The Jays traded Grichuk and cash ($5,383,333 in 2022, $4,333,333 in 2023) for Raimel Tapia and Adrian Pinto (we’ll get to him). This season, Tapia is making $3,950,000 and when added with the cash sent, this equals the same amount of the Grichuk contract.
However, the Jays technically don’t have to tender Tapia. This means if Tapia walks, the Jays would have cleared about $5,000,000 in payroll for the 2023 season.
Even if they do sign him, I’d expect Tapia’s last year of arbitration to come somewhere around the $5,000,000 mark.
So the Jays technically have an option to reduce payroll, or keep Tapia and have the same payroll they’d have if they kept Grichuk. What’s important is that they have a choice.

How this trade could get even better:

I mentioned Adrian Pinto earlier, but the 19-year-old is very intriguing.
In 2021, the diminutive second base/centre fielder won the Dominican Summer League MVP as he posted quite impressive stats. In 224 plate appearances, he had a .360/.486/.543 slash line. His hitting tool was on full display, as he had a K% of 8% and a BB% of 17%, which is absolutely crazy. Furthermore, he stole 41 bases in 49 attempts.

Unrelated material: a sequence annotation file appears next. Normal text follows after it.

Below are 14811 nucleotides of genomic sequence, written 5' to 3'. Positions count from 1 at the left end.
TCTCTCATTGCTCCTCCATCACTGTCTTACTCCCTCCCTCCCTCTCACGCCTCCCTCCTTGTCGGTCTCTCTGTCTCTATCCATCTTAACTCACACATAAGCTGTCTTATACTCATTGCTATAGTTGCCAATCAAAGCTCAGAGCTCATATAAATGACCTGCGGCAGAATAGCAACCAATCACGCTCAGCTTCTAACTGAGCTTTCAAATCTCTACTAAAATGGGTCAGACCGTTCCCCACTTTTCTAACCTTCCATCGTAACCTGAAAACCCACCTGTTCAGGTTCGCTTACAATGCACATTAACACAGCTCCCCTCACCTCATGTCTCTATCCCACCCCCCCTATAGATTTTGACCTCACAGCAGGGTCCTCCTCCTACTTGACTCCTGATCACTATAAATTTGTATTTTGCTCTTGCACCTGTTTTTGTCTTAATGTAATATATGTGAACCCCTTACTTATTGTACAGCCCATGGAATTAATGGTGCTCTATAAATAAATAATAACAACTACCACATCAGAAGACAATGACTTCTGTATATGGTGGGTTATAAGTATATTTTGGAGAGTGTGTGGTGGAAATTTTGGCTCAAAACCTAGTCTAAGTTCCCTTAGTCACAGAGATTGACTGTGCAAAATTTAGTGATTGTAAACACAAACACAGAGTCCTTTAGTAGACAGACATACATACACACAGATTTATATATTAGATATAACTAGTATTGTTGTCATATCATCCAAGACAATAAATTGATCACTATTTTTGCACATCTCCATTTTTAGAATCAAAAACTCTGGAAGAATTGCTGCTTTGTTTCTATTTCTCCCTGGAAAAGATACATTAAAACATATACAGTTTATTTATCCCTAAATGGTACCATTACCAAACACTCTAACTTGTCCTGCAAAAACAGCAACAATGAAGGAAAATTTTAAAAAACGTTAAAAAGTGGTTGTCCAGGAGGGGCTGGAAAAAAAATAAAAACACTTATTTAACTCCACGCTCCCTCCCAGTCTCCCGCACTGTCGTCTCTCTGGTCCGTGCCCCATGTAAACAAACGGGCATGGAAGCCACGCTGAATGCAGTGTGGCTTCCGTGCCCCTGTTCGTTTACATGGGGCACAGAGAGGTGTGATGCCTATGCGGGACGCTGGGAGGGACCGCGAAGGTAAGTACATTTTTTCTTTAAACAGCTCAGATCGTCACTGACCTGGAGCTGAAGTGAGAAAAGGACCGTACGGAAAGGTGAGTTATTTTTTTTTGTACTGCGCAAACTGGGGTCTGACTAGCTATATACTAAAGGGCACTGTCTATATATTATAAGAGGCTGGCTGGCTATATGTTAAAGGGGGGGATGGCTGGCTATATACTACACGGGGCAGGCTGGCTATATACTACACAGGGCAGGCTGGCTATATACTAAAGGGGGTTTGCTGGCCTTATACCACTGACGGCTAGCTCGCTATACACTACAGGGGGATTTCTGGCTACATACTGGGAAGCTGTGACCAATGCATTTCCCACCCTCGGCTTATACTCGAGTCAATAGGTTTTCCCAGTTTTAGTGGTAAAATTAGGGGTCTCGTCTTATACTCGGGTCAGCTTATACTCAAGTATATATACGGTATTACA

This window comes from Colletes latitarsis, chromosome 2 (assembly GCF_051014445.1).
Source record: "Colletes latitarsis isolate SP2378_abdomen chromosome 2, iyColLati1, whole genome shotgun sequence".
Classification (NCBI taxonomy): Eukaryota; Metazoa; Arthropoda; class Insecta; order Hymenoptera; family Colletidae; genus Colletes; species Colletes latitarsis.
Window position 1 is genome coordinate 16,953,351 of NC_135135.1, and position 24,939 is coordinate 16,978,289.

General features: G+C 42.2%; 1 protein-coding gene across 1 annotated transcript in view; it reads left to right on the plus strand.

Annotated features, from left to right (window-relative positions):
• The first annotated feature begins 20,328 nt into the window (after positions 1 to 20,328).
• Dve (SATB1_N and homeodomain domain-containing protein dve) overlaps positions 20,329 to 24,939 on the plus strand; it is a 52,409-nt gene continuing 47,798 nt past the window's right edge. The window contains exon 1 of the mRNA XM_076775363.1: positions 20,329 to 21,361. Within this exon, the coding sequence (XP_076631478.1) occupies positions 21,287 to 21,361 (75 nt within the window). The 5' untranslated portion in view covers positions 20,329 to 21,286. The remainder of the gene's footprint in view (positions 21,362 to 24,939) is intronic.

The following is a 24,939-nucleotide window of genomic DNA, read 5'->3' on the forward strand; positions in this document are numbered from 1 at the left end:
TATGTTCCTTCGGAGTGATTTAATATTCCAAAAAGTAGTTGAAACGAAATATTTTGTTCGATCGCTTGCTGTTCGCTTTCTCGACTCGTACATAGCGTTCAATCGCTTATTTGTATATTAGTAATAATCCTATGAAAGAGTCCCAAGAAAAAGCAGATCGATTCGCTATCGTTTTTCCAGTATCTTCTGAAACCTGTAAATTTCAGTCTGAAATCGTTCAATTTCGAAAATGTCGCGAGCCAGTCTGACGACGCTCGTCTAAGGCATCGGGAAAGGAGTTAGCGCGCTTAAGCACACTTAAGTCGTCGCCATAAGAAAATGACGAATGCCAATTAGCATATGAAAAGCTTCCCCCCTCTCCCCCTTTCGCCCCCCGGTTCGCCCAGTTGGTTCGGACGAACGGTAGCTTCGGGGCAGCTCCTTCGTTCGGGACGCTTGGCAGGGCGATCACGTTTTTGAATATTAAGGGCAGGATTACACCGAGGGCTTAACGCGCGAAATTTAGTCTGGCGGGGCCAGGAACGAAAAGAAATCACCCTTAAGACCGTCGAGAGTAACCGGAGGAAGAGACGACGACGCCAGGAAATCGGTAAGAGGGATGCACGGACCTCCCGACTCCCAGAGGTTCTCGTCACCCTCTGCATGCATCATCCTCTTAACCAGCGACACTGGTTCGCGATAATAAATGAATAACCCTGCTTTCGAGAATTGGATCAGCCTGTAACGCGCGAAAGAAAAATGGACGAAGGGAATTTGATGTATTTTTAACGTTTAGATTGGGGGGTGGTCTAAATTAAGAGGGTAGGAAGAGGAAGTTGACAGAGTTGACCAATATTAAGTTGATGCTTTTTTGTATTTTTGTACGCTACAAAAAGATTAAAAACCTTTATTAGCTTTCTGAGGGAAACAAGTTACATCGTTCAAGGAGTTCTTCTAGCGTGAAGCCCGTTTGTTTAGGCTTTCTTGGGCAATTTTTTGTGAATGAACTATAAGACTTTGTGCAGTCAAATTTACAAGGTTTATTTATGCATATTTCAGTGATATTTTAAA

Pinto also had three homers, which doesn’t sound all too impressive until you consider these few things: Pinto is only 5’6 and he would’ve finished second on the 2021 DOSL Jays team, only one behind power hitter Cristian Feliz. All in all, Pinto had a wRC+ of 185, which is insane.
The 19-year-old skipped the Florida Complex League entirely, joining the Dunedin Blue Jays in 2022. In 194 plate appearances, he has posted a .242/.375/.363 slash line with two homers. His BB% sits at 12.4% while his K% sits at 16.5%. His wRC+ is still above average at 121.
While he’s regressed, Pinto is still -2.2 years younger than the average position player. Not just that, but he’s been an above average batter while making the difficult jump to Low A.
There’s a lot to like about Pinto, and while he’s still at least three or four years away, if he continues to track well, this trade could become one of the best from the Shapiro era.

What to make of the trade currently:

All things considered, I like this trade. I’d argue that Tapia is better than Grichuk and he had fit a need heading into the season (left handed batting fourth outfielder). Not just that, but there’s an opportunity to clear $5,000,000 in payroll for 2023, enough to sign a good reliever.
Lastly, this trade can become really darn good depending on how Pinto develops. While there aren’t a lot of 5’6 players in the MLB, one comparison I’ve made is to Jose Altuve. If he could become half the player that Altuve has been in his career, we may be robbed Colorado blind.
As of right now though, this trade is starting to look pretty good.
As always, you can follow me on Twitter @Brennan_L_D. The Rockies are my second team, so I have know about Tapia for awhile.